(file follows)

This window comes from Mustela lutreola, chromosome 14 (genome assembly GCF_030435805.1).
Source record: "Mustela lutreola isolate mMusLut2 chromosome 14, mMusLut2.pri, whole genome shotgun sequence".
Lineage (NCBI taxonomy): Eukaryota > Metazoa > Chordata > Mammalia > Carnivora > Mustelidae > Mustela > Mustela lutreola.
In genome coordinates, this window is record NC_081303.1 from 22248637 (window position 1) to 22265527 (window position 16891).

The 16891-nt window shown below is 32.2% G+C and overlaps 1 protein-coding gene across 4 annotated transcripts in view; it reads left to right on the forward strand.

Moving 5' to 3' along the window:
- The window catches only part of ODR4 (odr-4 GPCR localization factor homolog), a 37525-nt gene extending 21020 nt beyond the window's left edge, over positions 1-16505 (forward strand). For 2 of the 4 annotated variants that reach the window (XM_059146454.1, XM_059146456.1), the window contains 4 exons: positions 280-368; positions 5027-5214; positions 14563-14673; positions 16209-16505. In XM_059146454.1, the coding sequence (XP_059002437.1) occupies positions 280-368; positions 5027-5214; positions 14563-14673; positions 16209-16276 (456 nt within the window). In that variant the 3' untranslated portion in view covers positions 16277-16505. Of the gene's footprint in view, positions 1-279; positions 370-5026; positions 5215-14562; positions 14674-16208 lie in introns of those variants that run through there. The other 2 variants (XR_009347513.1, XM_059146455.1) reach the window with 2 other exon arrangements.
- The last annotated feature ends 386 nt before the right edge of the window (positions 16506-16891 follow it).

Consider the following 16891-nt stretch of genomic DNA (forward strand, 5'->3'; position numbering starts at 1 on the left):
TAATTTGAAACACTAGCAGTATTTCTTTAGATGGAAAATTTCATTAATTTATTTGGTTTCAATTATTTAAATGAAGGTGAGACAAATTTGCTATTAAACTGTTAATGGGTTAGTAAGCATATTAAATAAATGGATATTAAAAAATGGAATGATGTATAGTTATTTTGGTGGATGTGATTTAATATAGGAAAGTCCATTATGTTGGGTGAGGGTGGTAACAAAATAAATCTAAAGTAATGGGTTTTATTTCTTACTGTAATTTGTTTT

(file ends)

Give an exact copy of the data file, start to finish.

This window comes from Mustela lutreola, chromosome 14 (genome assembly GCF_030435805.1).
Source record: "Mustela lutreola isolate mMusLut2 chromosome 14, mMusLut2.pri, whole genome shotgun sequence".
Lineage (NCBI taxonomy): Eukaryota > Metazoa > Chordata > Mammalia > Carnivora > Mustelidae > Mustela > Mustela lutreola.
In genome coordinates, this window is record NC_081303.1 from 22248637 (window position 1) to 22265527 (window position 16891).

The 16891-nt window shown below is 32.2% G+C and overlaps 1 protein-coding gene across 4 annotated transcripts in view; it reads left to right on the forward strand.

Moving 5' to 3' along the window:
- The window catches only part of ODR4 (odr-4 GPCR localization factor homolog), a 37525-nt gene extending 21020 nt beyond the window's left edge, over positions 1-16505 (forward strand). For 2 of the 4 annotated variants that reach the window (XM_059146454.1, XM_059146456.1), the window contains 4 exons: positions 280-368; positions 5027-5214; positions 14563-14673; positions 16209-16505. In XM_059146454.1, the coding sequence (XP_059002437.1) occupies positions 280-368; positions 5027-5214; positions 14563-14673; positions 16209-16276 (456 nt within the window). In that variant the 3' untranslated portion in view covers positions 16277-16505. Of the gene's footprint in view, positions 1-279; positions 370-5026; positions 5215-14562; positions 14674-16208 lie in introns of those variants that run through there. The other 2 variants (XR_009347513.1, XM_059146455.1) reach the window with 2 other exon arrangements.
- The last annotated feature ends 386 nt before the right edge of the window (positions 16506-16891 follow it).

Consider the following 16891-nt stretch of genomic DNA (forward strand, 5'->3'; position numbering starts at 1 on the left):
TAATTTGAAACACTAGCAGTATTTCTTTAGATGGAAAATTTCATTAATTTATTTGGTTTCAATTATTTAAATGAAGGTGAGACAAATTTGCTATTAAACTGTTAATGGGTTAGTAAGCATATTAAATAAATGGATATTAAAAAATGGAATGATGTATAGTTATTTTGGTGGATGTGATTTAATATAGGAAAGTCCATTATGTTGGGTGAGGGTGGTAACAAAATAAATCTAAAGTAATGGGTTTTATTTCTTACTGTAATTTGTTTT